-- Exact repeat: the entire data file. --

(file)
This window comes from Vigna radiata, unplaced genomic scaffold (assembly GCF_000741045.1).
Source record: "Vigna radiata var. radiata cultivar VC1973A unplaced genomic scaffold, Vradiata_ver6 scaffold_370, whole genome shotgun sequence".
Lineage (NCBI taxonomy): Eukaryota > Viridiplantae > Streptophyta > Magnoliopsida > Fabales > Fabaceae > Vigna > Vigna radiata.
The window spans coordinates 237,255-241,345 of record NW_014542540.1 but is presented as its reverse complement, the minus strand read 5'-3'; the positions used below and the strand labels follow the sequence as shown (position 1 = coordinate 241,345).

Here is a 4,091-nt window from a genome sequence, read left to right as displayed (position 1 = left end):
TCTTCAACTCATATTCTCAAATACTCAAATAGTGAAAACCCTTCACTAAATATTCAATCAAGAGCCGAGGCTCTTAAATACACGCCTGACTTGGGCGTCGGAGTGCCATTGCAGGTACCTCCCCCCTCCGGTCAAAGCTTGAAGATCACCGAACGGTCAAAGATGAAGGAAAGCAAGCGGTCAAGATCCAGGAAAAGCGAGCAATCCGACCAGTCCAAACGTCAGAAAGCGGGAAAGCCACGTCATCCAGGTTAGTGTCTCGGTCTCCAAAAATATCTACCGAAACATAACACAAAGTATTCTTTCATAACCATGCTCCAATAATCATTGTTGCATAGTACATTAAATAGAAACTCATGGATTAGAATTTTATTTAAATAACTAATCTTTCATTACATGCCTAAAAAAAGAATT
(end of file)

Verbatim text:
This window comes from Vigna radiata, unplaced genomic scaffold (assembly GCF_000741045.1).
Source record: "Vigna radiata var. radiata cultivar VC1973A unplaced genomic scaffold, Vradiata_ver6 scaffold_370, whole genome shotgun sequence".
Lineage (NCBI taxonomy): Eukaryota > Viridiplantae > Streptophyta > Magnoliopsida > Fabales > Fabaceae > Vigna > Vigna radiata.
The window spans coordinates 237,255-241,345 of record NW_014542540.1 but is presented as its reverse complement, the minus strand read 5'-3'; the positions used below and the strand labels follow the sequence as shown (position 1 = coordinate 241,345).

Here is a 4,091-nt window from a genome sequence, read left to right as displayed (position 1 = left end):
TCTTCAACTCATATTCTCAAATACTCAAATAGTGAAAACCCTTCACTAAATATTCAATCAAGAGCCGAGGCTCTTAAATACACGCCTGACTTGGGCGTCGGAGTGCCATTGCAGGTACCTCCCCCCTCCGGTCAAAGCTTGAAGATCACCGAACGGTCAAAGATGAAGGAAAGCAAGCGGTCAAGATCCAGGAAAAGCGAGCAATCCGACCAGTCCAAACGTCAGAAAGCGGGAAAGCCACGTCATCCAGGTTAGTGTCTCGGTCTCCAAAAATATCTACCGAAACATAACACAAAGTATTCTTTCATAACCATGCTCCAATAATCATTGTTGCATAGTACATTAAATAGAAACTCATGGATTAGAATTTTATTTAAATAACTAATCTTTCATTACATGCCTAAAAAAAGAATT